As Brazil gains importance in the global automotive industry, the country is increasingly a consideration for component suppliers — even if few West Michigan companies have made the move there just yet.
A large part of the draw of Brazil has been the scale and growth rate of its domestic automotive market. As the largest country in South America, it has anchored the region for foreign automakers for more than 50 years.
Since 2001, it has drawn attention by being anointed one of the BRIC group of countries — initially Brazil, Russia, India, and China, and additionally South Africa — identified by Goldman Sachs as a set of emerging economic powerhouses.
For major automakers grinding their way along in mature markets such as the U.S. and Japan, the opportunity to ride a growth wave in emerging markets is alluring.
Brazil is currently the fourth-largest automotive market after China, the U.S. and Japan, and the seventh-largest manufacturer of vehicles in the world. Light vehicle OEMs with assembly plants there include all the prominent players and newcomers continue to arrive. Hyundai began production at its first plant in 2012, completing its BRIC presence. Luxury car models are next up: BMW has announced a passenger car plant to go online in 2014, with Jaguar Land Rover, Audi and Mercedes-Benz following suit.
It is not just the carrot of opportunity that attracts these companies, however. Brazil also wields a stick in the form of high import taxes — which increased by 30 percent in 2011, with some exceptions — and other measures to encourage local production and protect the domestic industry.
While national governments and trade organizations like the European Union argue that this violates World Trade Organization rules, the automakers make the best of it, and they encourage their suppliers to localize production in the region to support them as well. News reports in 2011, for example, said that Hyundai Motor would be accompanied to the market by eight of its key parts suppliers.
The downside of investment in Brazil is a set of conditions that are less than ideal, referred to in Portuguese as “Custo Brasil,” the higher cost of doing business in the country. It is summed up by the international bank group Rabobank as attributable to the complicated tax system, inefficient bureaucracy, inadequate infrastructure that creates higher logistics costs, and low educational attainment that make it difficult to find skilled employees.
Rabobank analysts hold out some hope for improvement in the infrastructure and education system, but the issues of tax policy and red tape are more intractable.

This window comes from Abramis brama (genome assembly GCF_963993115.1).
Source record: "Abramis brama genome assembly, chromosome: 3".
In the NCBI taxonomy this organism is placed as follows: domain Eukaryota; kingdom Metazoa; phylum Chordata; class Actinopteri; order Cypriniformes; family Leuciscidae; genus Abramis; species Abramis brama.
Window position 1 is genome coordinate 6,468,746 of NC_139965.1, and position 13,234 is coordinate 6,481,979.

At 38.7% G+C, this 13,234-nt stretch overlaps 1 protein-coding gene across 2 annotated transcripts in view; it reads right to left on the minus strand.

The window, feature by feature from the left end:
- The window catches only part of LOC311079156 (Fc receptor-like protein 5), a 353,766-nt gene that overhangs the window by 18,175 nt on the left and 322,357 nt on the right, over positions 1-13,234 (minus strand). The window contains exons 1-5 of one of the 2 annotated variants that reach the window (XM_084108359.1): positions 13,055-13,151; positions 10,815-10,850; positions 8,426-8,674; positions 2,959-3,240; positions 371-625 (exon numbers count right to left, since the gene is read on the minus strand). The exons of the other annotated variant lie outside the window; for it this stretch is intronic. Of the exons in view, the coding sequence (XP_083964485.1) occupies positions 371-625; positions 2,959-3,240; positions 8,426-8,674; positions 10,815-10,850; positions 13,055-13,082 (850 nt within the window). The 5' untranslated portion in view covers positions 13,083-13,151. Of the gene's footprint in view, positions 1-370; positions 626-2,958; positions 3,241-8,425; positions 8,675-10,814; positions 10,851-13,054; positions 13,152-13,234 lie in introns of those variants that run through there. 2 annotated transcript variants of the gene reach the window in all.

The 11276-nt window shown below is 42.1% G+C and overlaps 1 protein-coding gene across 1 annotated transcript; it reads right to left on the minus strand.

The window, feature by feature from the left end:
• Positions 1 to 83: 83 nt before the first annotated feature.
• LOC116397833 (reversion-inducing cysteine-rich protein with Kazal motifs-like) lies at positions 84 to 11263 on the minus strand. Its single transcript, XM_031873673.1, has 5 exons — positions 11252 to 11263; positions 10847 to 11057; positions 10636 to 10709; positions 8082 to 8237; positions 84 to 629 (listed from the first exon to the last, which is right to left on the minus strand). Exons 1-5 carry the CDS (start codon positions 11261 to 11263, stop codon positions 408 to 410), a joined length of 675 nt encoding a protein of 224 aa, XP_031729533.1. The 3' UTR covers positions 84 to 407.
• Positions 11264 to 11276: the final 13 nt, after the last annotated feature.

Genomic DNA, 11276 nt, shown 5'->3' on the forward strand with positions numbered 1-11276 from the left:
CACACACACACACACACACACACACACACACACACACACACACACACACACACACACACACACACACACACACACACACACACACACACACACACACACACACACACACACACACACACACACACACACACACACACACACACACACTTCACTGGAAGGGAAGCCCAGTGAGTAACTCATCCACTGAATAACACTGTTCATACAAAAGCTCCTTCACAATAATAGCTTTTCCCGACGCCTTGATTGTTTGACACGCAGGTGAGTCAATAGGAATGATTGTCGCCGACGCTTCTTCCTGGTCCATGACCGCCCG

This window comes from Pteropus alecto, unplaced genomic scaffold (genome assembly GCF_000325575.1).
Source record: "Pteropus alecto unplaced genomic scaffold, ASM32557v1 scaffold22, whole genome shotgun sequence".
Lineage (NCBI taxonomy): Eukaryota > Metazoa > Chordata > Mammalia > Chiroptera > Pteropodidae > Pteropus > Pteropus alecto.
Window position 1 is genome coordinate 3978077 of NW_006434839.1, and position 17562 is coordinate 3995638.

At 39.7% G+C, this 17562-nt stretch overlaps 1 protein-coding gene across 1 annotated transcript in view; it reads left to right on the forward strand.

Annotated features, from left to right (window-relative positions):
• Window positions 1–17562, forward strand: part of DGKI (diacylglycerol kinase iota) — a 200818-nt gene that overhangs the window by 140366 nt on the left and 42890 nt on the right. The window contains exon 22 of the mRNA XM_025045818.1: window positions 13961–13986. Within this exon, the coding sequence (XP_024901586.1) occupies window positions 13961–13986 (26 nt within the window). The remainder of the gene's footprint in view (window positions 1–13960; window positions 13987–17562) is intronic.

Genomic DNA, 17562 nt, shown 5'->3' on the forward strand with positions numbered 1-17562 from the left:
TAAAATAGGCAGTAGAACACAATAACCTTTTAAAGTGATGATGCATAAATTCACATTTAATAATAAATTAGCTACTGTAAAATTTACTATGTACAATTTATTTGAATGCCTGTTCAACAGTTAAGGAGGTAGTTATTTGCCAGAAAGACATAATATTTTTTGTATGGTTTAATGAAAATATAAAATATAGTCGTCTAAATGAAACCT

The opportunity that Brazil represents might be interesting, but very few automotive suppliers in West Michigan have found it compelling.
One that has gone this far south is Autocam Corp., a Kentwood-based maker of precision metal components with about 1,500 employees worldwide. Autocam caught the Brazil wave early by acquiring two existing companies in 1997. Autocam was exporting sizable quantities of fuel injection parts to GM in Brazil and facing import duties approaching 40 percent unless it localized production. General Motors suggested the two affiliated Brazilian companies as a potential solution, and the rest is history.
With the existing companies as a base and several strong customer relationships to support the investment, Autocam has been successful in navigating the business setting. More recently in 2011, Autocam Medical turned the location to its advantage too by becoming the first American company to achieve government certification as a contract manufacturer of machined components for medical use in Brazil.
Another local company with a presence in Brazil is Grand Rapids-based Burke E. Porter Machinery Co. (BEPCO), a supplier of vehicle test equipment. Because its equipment sales are usually linked to new construction, expansion, or major renovation of assembly facilities, BEPCO has been proactive in targeting growing automakers and geographic regions. Its customers expect a high degree of service, so having a support office in South America is important. The complexity of the business environment is something BEPCO is accustomed to from its experience exporting equipment around the world since 1977.
For other companies, the cost versus benefit analysis has not yet swung in favor of Brazil, but there might come a time when a customer is sufficiently “persuasive.” For companies that are fully motivated, the move may be worthwhile.
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